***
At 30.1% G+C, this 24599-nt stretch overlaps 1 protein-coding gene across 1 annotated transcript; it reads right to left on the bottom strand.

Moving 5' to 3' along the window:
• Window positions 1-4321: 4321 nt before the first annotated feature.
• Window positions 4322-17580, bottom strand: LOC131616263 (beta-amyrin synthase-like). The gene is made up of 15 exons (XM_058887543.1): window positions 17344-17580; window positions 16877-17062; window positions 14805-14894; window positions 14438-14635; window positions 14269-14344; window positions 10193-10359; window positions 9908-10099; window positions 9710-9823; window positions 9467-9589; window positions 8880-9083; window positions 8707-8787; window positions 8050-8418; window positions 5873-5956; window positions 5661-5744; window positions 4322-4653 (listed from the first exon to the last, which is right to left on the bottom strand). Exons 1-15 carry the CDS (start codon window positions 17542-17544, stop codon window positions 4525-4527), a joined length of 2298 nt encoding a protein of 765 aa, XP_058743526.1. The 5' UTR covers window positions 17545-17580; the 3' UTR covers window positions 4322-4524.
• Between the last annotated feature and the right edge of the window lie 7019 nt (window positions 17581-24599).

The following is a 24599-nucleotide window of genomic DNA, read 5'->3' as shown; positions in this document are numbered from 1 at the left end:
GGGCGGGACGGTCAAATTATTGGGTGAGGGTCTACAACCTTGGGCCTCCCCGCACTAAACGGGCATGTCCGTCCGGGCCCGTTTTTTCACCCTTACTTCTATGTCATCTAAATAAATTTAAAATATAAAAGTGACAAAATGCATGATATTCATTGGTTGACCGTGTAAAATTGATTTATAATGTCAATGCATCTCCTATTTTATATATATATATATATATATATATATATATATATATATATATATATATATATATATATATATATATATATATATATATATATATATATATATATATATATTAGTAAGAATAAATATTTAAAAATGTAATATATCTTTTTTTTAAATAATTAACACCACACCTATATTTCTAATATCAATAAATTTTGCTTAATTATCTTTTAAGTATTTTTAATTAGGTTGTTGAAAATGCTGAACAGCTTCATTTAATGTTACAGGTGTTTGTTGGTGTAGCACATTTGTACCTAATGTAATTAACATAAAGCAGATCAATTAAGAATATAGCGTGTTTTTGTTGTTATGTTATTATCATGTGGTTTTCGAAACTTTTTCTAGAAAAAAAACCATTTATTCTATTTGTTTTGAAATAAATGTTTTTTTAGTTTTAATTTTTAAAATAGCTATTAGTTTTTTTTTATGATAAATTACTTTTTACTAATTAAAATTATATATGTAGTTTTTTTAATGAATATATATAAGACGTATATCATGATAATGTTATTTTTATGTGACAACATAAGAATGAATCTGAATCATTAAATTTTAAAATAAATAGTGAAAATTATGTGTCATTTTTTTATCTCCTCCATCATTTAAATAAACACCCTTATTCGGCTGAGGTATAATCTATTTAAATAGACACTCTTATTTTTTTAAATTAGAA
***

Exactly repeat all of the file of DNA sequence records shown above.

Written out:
At 30.1% G+C, this 24599-nt stretch overlaps 1 protein-coding gene across 1 annotated transcript; it reads right to left on the bottom strand.

Moving 5' to 3' along the window:
• Window positions 1-4321: 4321 nt before the first annotated feature.
• Window positions 4322-17580, bottom strand: LOC131616263 (beta-amyrin synthase-like). The gene is made up of 15 exons (XM_058887543.1): window positions 17344-17580; window positions 16877-17062; window positions 14805-14894; window positions 14438-14635; window positions 14269-14344; window positions 10193-10359; window positions 9908-10099; window positions 9710-9823; window positions 9467-9589; window positions 8880-9083; window positions 8707-8787; window positions 8050-8418; window positions 5873-5956; window positions 5661-5744; window positions 4322-4653 (listed from the first exon to the last, which is right to left on the bottom strand). Exons 1-15 carry the CDS (start codon window positions 17542-17544, stop codon window positions 4525-4527), a joined length of 2298 nt encoding a protein of 765 aa, XP_058743526.1. The 5' UTR covers window positions 17545-17580; the 3' UTR covers window positions 4322-4524.
• Between the last annotated feature and the right edge of the window lie 7019 nt (window positions 17581-24599).

The following is a 24599-nucleotide window of genomic DNA, read 5'->3' as shown; positions in this document are numbered from 1 at the left end:
GGGCGGGACGGTCAAATTATTGGGTGAGGGTCTACAACCTTGGGCCTCCCCGCACTAAACGGGCATGTCCGTCCGGGCCCGTTTTTTCACCCTTACTTCTATGTCATCTAAATAAATTTAAAATATAAAAGTGACAAAATGCATGATATTCATTGGTTGACCGTGTAAAATTGATTTATAATGTCAATGCATCTCCTATTTTATATATATATATATATATATATATATATATATATATATATATATATATATATATATATATATATATATATATATATATATATATATATATATATATATATTAGTAAGAATAAATATTTAAAAATGTAATATATCTTTTTTTTAAATAATTAACACCACACCTATATTTCTAATATCAATAAATTTTGCTTAATTATCTTTTAAGTATTTTTAATTAGGTTGTTGAAAATGCTGAACAGCTTCATTTAATGTTACAGGTGTTTGTTGGTGTAGCACATTTGTACCTAATGTAATTAACATAAAGCAGATCAATTAAGAATATAGCGTGTTTTTGTTGTTATGTTATTATCATGTGGTTTTCGAAACTTTTTCTAGAAAAAAAACCATTTATTCTATTTGTTTTGAAATAAATGTTTTTTTAGTTTTAATTTTTAAAATAGCTATTAGTTTTTTTTTATGATAAATTACTTTTTACTAATTAAAATTATATATGTAGTTTTTTTAATGAATATATATAAGACGTATATCATGATAATGTTATTTTTATGTGACAACATAAGAATGAATCTGAATCATTAAATTTTAAAATAAATAGTGAAAATTATGTGTCATTTTTTTATCTCCTCCATCATTTAAATAAACACCCTTATTCGGCTGAGGTATAATCTATTTAAATAGACACTCTTATTTTTTTAAATTAGAA